© Copyright 2011 Paula J. Caplan All rights reserved

DSM-5 leaders fail to reassure about lack of science, openness, and harm

This essay is the second and last part of a description of the June 8, 2011, letter sent by DSM-5 heads David Kupfer and James McNulty to three representatives of MindFreedom International (MFI): MFI Executive Director David Oaks; a founding member of MindFreedom Florida, psychiatric survivor, and human rights activist Frank Blankenship; and me. Their letter was in response to questions and concerns the three of us had sent to them in May. Our message to them appears at the end of this essay.

Kupfer and McNulty wrote that their upcoming field trials will include use of multi-dimensional assessments to see whether they help gauge if and how patients are improving. But consider this: They wrote their letter on June 8, 2011. The May, 2012, American Psychiatric Association convention is the time set for adoption of the final content and organization for DSM-5. How much information about complicated human behavior do you think they will be able to obtain and analyze in the next 11 months? Even if they miraculously discovered their system to help gauge patients' improvement in, say, six months (they need some time after that to analyze and write up their findings, after all), they would know absolutely nothing about the usefulness of that system beyond that brief period of time. The fact that new drugs can go on the market without longterm usefulness or negative effects being studied should not be used to justify this rush to try to conclude that a vast, heretofore unproven system should be hurriedly implemented in the next manual.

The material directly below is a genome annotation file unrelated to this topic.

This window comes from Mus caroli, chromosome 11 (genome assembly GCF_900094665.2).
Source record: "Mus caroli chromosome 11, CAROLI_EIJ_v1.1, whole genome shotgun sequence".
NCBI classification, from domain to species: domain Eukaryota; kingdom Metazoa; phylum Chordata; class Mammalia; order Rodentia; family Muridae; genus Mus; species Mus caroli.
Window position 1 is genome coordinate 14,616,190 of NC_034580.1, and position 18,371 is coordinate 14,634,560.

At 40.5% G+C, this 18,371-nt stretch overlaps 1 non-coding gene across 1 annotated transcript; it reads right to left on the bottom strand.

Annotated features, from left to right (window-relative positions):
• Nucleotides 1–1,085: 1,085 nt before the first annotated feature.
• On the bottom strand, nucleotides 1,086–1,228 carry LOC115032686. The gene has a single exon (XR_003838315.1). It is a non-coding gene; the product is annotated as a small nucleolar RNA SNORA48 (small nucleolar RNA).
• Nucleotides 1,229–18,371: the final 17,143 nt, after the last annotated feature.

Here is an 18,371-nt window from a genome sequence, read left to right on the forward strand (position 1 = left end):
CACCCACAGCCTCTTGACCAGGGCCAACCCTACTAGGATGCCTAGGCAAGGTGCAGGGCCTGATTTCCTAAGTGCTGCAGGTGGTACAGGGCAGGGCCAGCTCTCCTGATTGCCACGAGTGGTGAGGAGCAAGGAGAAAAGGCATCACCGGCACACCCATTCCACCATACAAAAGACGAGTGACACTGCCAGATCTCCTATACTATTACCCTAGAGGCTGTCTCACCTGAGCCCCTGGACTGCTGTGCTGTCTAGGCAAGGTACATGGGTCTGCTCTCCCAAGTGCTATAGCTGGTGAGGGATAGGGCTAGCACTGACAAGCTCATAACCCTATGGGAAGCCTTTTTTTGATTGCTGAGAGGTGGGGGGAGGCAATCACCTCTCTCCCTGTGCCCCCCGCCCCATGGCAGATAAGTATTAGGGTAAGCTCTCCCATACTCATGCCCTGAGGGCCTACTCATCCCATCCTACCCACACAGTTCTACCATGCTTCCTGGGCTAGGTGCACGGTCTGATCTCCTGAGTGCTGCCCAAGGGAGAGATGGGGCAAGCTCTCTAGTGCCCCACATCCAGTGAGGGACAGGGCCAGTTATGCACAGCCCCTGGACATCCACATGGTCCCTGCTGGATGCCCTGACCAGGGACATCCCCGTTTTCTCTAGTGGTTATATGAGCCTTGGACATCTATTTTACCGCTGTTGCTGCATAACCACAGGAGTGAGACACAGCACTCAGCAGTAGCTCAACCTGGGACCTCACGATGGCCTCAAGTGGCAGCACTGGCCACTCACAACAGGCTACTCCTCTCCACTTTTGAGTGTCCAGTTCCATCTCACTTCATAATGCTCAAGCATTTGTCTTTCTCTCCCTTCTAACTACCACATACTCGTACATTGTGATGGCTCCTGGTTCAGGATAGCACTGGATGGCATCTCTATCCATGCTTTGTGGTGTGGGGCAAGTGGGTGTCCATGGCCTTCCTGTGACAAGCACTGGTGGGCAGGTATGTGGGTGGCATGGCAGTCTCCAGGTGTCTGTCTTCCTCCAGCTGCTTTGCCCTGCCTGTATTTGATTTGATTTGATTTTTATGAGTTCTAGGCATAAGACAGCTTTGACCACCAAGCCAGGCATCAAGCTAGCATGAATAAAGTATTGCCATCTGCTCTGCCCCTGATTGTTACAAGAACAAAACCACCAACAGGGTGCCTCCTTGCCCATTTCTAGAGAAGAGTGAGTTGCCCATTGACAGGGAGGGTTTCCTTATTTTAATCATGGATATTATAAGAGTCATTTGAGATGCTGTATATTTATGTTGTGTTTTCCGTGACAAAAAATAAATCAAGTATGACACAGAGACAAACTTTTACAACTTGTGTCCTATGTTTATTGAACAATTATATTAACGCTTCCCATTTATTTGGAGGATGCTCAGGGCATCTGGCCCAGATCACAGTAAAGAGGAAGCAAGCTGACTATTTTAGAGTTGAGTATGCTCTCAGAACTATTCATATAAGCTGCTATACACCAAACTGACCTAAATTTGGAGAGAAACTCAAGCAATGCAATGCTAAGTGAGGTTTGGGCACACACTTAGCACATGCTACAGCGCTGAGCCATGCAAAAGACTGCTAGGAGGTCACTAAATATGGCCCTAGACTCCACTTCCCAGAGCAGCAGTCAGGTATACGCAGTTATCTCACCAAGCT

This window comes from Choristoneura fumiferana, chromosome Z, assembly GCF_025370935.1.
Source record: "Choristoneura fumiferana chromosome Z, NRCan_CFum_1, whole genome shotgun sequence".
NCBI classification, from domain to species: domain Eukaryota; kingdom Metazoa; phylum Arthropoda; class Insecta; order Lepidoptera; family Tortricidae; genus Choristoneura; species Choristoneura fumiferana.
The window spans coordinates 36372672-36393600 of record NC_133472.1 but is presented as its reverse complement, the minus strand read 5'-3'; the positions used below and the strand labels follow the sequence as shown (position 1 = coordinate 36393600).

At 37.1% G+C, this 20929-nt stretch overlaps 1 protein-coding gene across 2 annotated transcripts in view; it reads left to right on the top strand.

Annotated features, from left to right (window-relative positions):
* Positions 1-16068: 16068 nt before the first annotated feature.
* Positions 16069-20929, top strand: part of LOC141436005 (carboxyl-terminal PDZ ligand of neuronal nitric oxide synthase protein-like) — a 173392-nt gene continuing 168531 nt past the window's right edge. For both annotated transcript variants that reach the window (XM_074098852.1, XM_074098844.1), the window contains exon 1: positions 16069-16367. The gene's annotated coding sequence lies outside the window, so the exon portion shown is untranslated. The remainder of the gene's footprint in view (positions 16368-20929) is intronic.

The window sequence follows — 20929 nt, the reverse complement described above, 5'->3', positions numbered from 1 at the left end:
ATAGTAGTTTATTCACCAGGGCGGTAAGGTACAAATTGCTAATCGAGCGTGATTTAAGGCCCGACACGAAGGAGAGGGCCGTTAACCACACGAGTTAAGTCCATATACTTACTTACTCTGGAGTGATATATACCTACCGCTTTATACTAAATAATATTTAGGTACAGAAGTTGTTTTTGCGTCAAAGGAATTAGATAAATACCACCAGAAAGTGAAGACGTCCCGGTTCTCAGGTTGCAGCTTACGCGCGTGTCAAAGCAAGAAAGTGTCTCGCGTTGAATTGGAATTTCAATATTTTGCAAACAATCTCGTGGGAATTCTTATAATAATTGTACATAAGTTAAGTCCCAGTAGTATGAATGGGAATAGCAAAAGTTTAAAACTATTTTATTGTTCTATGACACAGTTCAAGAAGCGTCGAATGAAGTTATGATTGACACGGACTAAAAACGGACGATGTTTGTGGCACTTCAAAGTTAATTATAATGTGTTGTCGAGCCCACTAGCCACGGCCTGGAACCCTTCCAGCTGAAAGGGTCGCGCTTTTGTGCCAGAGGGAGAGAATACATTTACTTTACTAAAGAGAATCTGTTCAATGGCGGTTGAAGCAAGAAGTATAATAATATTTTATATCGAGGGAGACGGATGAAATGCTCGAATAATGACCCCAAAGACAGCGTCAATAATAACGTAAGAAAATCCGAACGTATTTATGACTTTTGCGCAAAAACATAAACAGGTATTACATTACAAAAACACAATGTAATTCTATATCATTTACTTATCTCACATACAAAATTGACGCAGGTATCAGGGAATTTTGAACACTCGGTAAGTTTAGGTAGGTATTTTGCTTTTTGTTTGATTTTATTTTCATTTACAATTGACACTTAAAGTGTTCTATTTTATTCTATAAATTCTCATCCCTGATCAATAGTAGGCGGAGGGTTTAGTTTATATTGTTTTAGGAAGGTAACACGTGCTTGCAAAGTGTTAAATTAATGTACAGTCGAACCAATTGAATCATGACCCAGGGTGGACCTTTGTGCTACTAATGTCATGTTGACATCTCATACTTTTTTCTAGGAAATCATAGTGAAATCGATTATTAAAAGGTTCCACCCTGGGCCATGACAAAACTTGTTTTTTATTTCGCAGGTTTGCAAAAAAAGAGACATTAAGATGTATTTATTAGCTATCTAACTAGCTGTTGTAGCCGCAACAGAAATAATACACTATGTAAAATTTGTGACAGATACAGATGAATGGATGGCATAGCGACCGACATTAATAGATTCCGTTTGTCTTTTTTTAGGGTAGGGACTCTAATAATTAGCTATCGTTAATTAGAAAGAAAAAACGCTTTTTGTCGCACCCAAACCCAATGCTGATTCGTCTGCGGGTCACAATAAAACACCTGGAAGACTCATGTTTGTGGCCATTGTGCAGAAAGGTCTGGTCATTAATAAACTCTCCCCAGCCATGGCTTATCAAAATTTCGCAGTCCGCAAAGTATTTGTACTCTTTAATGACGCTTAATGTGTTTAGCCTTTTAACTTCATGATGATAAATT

We had expressed concern about their proposals to add Psychosis Risk Syndrome and Temper Dysregulation with Dysphoria, because these carried enormous risk that of greasing the skids of, for PRS, young people who seem to some therapist or other (or teacher or parent) to be a little strange, and for TDD, to lose their temper "too much," getting them labeled early as mentally ill, with all the dangers that go with that. Of course, their proponents claim that this is actually about trying to "catch problems before they get worse," but while that is a worthy aim in principle, the claim to have a crystal ball is unwarranted by the research in these areas, and preventive aims tend these days to follow the "Let's get them on medication fast!" pattern, with risks of meds and of damage to self-confidence, as well as development of a sense of hopelessness to be deadly serious.